Relationship: Child of im/migrant

I was exploring an exhibit at school one day and came across a wooden plaque in the dead language exhibit. The words looked like scribbles and I paid no mind until I read what language it was; Baybayin. Baybayin is the written version of Tagalog spoken by people of the Philippines. That is where my family is from. I returned home and told my mother about what I had found and if she knew how to write Tagalog on paper. She did not. Neither did any of her sister or my family. This shocked me. My environment around me as I had grown up here in America had led me to believe that this was all the important parts of my culture that I needed. I never realized how much I was missing. I asked my mother why she didn’t know how to speak or write either; why my grandmother had never taught her. She told me my grandmother brought her family here to have a better life no matter what the cost because America was better for us than the Philippines was. My grandmother knew that she was giving up the chance for her family to be raised as she was raised and to enjoy all the beauties of her home country. However, she cared more about our futures of being safe, well-off and happy than being raised just like her. She did her best to teach her children and my cousins and I, but she alone was not enough. Some things that she taught us stay with us to this day but my deepest regret is never learning how to truly speak with her. Seeing this picture and learning all these things inspired me to learn our language so that one day I can hear the stories from others that I wish I heard from her.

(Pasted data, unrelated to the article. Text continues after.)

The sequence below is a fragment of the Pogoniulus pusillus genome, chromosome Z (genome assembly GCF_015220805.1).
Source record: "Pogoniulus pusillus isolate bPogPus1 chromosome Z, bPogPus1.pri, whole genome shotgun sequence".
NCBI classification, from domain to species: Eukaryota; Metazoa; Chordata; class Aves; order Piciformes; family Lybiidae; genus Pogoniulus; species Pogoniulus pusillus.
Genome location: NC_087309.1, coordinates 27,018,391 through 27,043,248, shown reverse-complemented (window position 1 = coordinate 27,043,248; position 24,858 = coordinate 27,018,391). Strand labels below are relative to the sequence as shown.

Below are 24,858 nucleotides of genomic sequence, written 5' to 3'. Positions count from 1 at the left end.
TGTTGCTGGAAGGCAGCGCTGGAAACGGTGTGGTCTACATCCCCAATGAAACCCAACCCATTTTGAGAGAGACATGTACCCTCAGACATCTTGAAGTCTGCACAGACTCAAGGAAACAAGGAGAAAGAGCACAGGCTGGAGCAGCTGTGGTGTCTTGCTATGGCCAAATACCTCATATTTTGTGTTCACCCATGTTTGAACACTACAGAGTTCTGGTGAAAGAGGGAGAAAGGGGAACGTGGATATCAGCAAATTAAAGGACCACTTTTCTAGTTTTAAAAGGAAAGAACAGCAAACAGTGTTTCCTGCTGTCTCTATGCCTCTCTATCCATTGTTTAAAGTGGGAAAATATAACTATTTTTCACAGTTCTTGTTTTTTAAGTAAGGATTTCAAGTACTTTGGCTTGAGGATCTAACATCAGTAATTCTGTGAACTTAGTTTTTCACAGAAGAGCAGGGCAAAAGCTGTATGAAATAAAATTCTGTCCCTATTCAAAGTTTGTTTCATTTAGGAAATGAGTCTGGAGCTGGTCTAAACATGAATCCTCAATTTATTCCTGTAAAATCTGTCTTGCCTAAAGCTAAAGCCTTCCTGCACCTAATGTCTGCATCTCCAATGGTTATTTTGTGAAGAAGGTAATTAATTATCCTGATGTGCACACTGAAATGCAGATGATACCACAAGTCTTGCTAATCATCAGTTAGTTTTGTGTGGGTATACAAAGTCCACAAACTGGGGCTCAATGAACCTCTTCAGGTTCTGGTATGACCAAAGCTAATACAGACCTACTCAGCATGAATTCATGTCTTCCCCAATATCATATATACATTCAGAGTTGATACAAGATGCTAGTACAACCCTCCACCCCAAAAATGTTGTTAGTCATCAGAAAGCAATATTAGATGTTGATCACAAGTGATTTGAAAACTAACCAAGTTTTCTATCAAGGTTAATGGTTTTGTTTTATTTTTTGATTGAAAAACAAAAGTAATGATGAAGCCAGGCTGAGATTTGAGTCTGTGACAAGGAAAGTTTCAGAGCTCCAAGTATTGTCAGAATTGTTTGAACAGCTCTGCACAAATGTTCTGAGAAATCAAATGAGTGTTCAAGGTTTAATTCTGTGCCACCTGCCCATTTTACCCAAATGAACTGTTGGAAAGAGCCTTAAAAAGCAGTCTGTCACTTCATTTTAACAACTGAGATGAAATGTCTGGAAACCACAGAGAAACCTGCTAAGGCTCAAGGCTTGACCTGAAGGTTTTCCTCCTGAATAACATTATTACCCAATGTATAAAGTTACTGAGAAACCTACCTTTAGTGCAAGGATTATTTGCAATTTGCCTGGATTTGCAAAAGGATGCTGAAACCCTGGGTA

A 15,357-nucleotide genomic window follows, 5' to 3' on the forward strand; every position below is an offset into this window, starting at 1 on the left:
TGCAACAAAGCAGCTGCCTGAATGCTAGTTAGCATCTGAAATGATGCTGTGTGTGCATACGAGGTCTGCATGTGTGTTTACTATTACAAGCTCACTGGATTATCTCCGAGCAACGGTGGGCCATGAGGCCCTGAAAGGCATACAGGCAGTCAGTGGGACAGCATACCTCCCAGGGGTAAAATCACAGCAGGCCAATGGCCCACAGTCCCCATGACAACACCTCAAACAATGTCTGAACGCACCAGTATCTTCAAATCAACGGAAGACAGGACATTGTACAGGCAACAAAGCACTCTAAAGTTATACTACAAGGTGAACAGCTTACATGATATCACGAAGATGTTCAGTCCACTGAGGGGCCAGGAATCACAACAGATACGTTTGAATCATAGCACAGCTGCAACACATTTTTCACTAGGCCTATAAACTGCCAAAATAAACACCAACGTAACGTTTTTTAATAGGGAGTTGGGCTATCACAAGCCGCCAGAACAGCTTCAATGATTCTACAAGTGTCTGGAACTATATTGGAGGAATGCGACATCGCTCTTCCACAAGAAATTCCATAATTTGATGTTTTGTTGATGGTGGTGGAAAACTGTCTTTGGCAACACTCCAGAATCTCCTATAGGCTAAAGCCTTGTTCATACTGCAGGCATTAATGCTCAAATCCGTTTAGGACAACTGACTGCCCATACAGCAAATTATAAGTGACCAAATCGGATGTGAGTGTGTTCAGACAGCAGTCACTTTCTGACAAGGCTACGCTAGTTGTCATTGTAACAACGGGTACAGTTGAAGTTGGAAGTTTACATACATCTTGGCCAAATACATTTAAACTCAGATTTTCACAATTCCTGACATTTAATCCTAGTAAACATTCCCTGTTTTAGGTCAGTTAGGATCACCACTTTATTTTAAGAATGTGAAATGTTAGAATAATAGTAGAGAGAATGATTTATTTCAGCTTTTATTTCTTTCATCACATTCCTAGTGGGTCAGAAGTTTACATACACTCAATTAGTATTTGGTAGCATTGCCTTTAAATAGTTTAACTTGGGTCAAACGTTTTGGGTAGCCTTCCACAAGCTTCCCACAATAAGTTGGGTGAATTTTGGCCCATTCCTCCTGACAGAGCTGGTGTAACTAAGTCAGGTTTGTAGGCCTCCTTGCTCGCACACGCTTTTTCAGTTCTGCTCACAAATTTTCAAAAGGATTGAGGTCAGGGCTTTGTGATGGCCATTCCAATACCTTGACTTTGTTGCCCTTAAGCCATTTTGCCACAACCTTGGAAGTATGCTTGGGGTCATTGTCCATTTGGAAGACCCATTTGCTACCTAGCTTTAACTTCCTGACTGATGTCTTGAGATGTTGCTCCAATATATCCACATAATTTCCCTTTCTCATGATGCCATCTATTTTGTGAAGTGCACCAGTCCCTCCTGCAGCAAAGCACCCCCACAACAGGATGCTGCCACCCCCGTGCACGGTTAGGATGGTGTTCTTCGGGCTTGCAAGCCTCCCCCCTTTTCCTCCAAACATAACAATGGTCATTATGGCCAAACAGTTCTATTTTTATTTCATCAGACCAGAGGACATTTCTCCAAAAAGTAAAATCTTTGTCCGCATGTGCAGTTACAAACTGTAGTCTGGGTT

Place(s): Philippines

Relationship:  Child of im/migrant Child of im/migrant